Catmull on Technology and Storytelling
Bill Desowitz: It's been a great year for animation and visual effects.
Ed Catmull: Well, you know, I was looking at the voting for the VES Awards this year, and as I was going through, I couldn't help being struck by the general quality of the work. Usually you see one or two at the top, but uniformly it was high all over the place.
BD: That's what people were saying at the bakeoff. And pretty soon we won't even be discussing the effects or the technology but just the visual storytelling.
EC: I think we've kind of reached that point now. If you look at the quality of the effect itself, I find it pretty hard to distinguish values in a technical sense between them. If I look at how well they integrate to tell a good story, then, of course, it gets mixed in with the quality of the story. But at some point, how do you disentangle them? These effects were part of a merging of this whole, and you evaluate in a somewhat different way.
EC: I buy the worlds. They sold me.
EC: It was. First of all, I really enjoyed the movie -- it was what I expected. Cameron does know how to tell a good story -- there's no question about that. Incidentally, with Star Trek, I had to see it twice. It turns out, the first time I had to recalibrate my head about what I was seeing with the alterations and the fact that they were younger. But the second time I really enjoyed it. And I hardly ever do that. But by the second viewing, I was saying, "I really like this! This is a very good film!"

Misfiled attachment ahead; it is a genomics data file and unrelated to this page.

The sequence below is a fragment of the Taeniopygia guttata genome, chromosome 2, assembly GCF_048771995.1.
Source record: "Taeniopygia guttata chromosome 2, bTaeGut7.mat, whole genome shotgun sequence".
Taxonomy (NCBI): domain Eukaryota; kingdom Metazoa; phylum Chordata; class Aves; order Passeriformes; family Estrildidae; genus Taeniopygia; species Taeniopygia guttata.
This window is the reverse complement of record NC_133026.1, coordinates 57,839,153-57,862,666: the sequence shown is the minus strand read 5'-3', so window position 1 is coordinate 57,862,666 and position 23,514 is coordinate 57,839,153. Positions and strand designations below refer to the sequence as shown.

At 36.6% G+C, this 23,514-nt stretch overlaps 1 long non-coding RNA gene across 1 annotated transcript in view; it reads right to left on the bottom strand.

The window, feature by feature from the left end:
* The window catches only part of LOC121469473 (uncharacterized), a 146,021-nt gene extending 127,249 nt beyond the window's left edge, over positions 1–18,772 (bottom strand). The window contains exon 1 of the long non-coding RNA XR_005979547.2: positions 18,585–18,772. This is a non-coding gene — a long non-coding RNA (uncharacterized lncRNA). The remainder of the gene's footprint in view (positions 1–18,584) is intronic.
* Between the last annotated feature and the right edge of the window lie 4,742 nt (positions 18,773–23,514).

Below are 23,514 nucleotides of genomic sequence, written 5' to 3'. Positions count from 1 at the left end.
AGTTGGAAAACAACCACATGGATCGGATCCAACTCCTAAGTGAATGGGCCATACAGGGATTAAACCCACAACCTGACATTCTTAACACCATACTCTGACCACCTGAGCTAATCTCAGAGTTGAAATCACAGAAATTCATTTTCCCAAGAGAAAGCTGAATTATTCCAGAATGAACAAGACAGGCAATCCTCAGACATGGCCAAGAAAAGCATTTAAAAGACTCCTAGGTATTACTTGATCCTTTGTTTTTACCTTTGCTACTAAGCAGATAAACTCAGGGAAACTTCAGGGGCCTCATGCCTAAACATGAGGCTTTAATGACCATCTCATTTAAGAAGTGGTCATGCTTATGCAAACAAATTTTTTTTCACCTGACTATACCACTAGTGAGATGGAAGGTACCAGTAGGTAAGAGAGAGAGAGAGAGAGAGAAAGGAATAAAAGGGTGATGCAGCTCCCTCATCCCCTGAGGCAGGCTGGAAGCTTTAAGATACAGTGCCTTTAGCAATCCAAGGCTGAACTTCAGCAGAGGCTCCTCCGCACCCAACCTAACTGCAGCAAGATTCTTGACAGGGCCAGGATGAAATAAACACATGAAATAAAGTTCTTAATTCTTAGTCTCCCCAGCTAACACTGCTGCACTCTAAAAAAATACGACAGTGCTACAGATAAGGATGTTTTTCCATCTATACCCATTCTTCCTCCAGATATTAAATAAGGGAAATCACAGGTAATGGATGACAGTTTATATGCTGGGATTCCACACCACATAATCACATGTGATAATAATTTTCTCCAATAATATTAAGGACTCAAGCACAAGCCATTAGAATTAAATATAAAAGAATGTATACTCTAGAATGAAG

BD: They really conveyed outer space more believably in a Star Trek film.
BD: Again, you buy the world. And you certainly buy the world of Up, which is another milestone for you.
EC: Well, we're very happy about it -- it doesn't fit into anybody's categories. It's different and Pete's a phenomenal director and has a strong personal vision.
BD: In looking back at your career, did you ever think it would end up like this?
EC: No, the goal of making the animated feature was a goal that lasted 20 years. And in the process of getting together people who shared a similar goal, then there was something beside the movie that was created, which was a style and a way of thinking, and people who were always wanting to create something that was new and challenging and different. And it was only after Toy Story that I could think about it in different terms, and in terms of that creative culture. And the goal was different: How do you make a sustainable culture? Something that is dynamic and unstable? The thing is, I believe strongly, that successful groups are inherently unstable. And so you can't think of it in terms of: "I'm going to grab on to what I've got and hang on to it for dear life." Rather, if we're going to keep changing, how do we adapt and modify and bring people in and help people grow and let people do great things, but don't let us get stuck in the past by always heading off in an exciting direction?